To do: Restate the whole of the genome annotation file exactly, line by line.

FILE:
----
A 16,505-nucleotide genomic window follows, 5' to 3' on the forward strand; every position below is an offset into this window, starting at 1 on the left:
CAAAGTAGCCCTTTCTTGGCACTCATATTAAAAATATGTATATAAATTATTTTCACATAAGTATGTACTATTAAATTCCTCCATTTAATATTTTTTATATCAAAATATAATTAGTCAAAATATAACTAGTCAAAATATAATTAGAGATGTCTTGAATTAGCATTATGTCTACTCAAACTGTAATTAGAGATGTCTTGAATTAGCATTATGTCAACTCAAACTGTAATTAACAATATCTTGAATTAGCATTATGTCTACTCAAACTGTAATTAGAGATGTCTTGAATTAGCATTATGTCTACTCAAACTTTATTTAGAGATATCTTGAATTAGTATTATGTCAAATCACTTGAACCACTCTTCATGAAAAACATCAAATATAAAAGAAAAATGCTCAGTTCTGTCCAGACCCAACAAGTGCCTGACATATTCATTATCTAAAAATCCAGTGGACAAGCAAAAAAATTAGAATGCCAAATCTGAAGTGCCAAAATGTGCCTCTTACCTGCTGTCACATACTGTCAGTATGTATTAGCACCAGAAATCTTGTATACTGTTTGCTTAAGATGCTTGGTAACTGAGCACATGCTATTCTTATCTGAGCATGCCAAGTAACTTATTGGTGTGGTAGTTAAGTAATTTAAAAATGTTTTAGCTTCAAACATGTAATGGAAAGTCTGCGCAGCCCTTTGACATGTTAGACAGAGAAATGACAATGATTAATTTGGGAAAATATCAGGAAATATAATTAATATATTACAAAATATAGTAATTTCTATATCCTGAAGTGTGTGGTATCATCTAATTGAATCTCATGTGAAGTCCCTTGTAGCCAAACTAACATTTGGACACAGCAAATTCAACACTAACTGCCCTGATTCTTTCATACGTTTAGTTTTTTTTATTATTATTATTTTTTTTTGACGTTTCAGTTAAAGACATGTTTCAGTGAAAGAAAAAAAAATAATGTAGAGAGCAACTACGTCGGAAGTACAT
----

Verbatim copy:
A 16,505-nucleotide genomic window follows, 5' to 3' on the forward strand; every position below is an offset into this window, starting at 1 on the left:
CAAAGTAGCCCTTTCTTGGCACTCATATTAAAAATATGTATATAAATTATTTTCACATAAGTATGTACTATTAAATTCCTCCATTTAATATTTTTTATATCAAAATATAATTAGTCAAAATATAACTAGTCAAAATATAATTAGAGATGTCTTGAATTAGCATTATGTCTACTCAAACTGTAATTAGAGATGTCTTGAATTAGCATTATGTCAACTCAAACTGTAATTAACAATATCTTGAATTAGCATTATGTCTACTCAAACTGTAATTAGAGATGTCTTGAATTAGCATTATGTCTACTCAAACTTTATTTAGAGATATCTTGAATTAGTATTATGTCAAATCACTTGAACCACTCTTCATGAAAAACATCAAATATAAAAGAAAAATGCTCAGTTCTGTCCAGACCCAACAAGTGCCTGACATATTCATTATCTAAAAATCCAGTGGACAAGCAAAAAAATTAGAATGCCAAATCTGAAGTGCCAAAATGTGCCTCTTACCTGCTGTCACATACTGTCAGTATGTATTAGCACCAGAAATCTTGTATACTGTTTGCTTAAGATGCTTGGTAACTGAGCACATGCTATTCTTATCTGAGCATGCCAAGTAACTTATTGGTGTGGTAGTTAAGTAATTTAAAAATGTTTTAGCTTCAAACATGTAATGGAAAGTCTGCGCAGCCCTTTGACATGTTAGACAGAGAAATGACAATGATTAATTTGGGAAAATATCAGGAAATATAATTAATATATTACAAAATATAGTAATTTCTATATCCTGAAGTGTGTGGTATCATCTAATTGAATCTCATGTGAAGTCCCTTGTAGCCAAACTAACATTTGGACACAGCAAATTCAACACTAACTGCCCTGATTCTTTCATACGTTTAGTTTTTTTTATTATTATTATTTTTTTTTGACGTTTCAGTTAAAGACATGTTTCAGTGAAAGAAAAAAAAATAATGTAGAGAGCAACTACGTCGGAAGTACAT